At this point, the TSA agent asks me to step aside and calls her manager, the only one who is authorized to perform the SSSS security check, along with extra personnel to assist her. As a “selectee,” you must be escorted by at least two TSA agents at all times throughout the security process. Led and monitored by the two female agents, I am asked to go through the initial security process, remove my shoes, take off my belt, and place everything on the conveyer belt to be screened.

After going through the standard security check like everyone else, I am taken into round two. The TSA manager communicates to me that they are about to do an elaborate body search and material search of my belongings. The TSA agent, with the manager standing overhead, takes every single shirt, sweater, and sock out of my suitcase. She checks every single zipper, pouch, and compartment in my luggage and inspects every last piece of clothing. She does the same with my personal bag, flipping through every single page of every book I have. She noses through my headphones, chapstick, and travel-sized Quran. I stand aside, powerless and silent, while she dives carelessly into all of my valuables. This is what it means to be targeted and violated by the U.S. security apparatus.

After rummaging through everything I have, they take me into a back room and begin “searching” me. The search quite literally amounts to molestation. All in the name of security, they touch every square inch of my body, from digging into my hair to checking the bottom of my feet. The claim to protecting my personal privacy is that they use the back of their hands while nearing sensitive areas. However, they still use their hands and they still search those areas.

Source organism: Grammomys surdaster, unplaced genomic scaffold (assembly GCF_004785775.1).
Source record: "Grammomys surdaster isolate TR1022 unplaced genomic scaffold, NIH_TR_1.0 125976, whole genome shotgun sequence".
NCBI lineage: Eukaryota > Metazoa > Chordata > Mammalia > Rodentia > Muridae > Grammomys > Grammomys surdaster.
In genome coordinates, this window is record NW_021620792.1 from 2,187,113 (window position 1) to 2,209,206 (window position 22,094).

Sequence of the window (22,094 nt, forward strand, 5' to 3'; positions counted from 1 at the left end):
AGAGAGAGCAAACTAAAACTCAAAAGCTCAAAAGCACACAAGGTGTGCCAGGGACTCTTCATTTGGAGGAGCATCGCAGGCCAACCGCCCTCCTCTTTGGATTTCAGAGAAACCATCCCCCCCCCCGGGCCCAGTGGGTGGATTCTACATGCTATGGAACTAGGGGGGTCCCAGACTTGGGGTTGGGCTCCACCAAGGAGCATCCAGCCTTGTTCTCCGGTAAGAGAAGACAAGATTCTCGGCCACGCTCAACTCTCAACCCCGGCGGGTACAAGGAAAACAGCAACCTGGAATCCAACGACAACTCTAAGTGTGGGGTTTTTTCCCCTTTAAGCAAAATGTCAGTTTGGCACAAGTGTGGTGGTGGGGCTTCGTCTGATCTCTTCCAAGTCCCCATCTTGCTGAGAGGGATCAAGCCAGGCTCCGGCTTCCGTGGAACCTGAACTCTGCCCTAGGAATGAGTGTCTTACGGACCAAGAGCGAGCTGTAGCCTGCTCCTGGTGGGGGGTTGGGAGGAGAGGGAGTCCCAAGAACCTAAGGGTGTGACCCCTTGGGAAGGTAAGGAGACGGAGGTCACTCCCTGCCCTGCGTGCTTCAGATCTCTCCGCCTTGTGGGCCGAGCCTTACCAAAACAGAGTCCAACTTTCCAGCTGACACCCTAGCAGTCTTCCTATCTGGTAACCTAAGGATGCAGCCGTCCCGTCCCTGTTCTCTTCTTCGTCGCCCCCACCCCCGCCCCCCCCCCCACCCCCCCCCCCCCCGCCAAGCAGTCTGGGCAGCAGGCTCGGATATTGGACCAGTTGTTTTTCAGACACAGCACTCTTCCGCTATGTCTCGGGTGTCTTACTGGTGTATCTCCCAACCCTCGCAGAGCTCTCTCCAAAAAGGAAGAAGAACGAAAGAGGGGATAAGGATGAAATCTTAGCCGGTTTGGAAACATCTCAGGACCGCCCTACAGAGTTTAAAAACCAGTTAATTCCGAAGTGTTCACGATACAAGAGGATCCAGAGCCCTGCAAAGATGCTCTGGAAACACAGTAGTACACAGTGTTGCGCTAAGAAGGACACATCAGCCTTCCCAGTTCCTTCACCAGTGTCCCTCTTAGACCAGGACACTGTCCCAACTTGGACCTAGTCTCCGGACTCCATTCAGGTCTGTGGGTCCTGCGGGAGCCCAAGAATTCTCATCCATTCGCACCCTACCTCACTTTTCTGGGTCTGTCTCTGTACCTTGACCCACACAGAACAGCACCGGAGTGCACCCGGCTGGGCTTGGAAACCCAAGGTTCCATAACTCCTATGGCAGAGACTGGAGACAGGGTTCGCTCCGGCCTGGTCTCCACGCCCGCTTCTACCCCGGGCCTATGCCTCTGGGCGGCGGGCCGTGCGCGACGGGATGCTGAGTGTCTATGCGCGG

After rummaging through everything I have, they take me into a back room and begin “searching” me. The search quite literally amounts to molestation. All in the name of security, they touch every square inch of my body, from digging into my hair to checking the bottom of my feet. The claim to protecting my personal privacy is that they use the back of their hands while nearing sensitive areas. However, they still use their hands and they still search those areas. tweet

I realized that it didn’t matter whether it was my religion, skin color, national origin, politics, or whatever other illegitimate reason they use to legitimatize this violence. The psychological torment that comes with traveling is guaranteed for those targeted by the U.S. security apparatus, particularly for Muslim women who are already conditioned to accept state violence. I now know I do not have access to citizenship, freedom, or even my own physical safety in airports.

The psychological torment that comes with traveling is guaranteed for those targeted by the U.S. security apparatus, particularly for Muslim women who are already conditioned to accept state violence. I now know I do not have access to citizenship, freedom, or even my own physical safety in airports. tweet

So no, I have not been kicked off of a flight, but I have endured – and continue to endure – the hell that comes with being on this terrorist watchlist. Along with the hundreds of thousands of other Muslim and Middle-Eastern appearing individuals caught up in this TSA nightmare, I go into and leave airports feeling humiliated and violated.

This systematization of Islamophobic violence is no coincidence. Islamophobia is a multi-million dollar industry which works to rationalize and normalize fear against Muslims, facilitating the implementation of for-profit contracts between the U.S. government and private security companies.

This systematization of Islamophobic violence is no coincidence. Islamophobia is a multi-million dollar industry which works to rationalize and normalize fear against Muslims, facilitating the implementation of for-profit contracts between the U.S. government and private security companies. tweet

The growing infrastructure of Islamophobic fears sandwiched into U.S. government policies, both domestically and internationally, exemplify the drastic increase in hyper-surveillance of Muslim communities and the material profits made by these fearmongering businesses.

This is not an accident. This is institutionalized Islamophobia in action.

Submitted by Shawndeez Davari Jadalizadeh, who is a PhD student at UCLA in Gender Studies.

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Islamophobia & Airports: I’m On the Terrorist Watchlist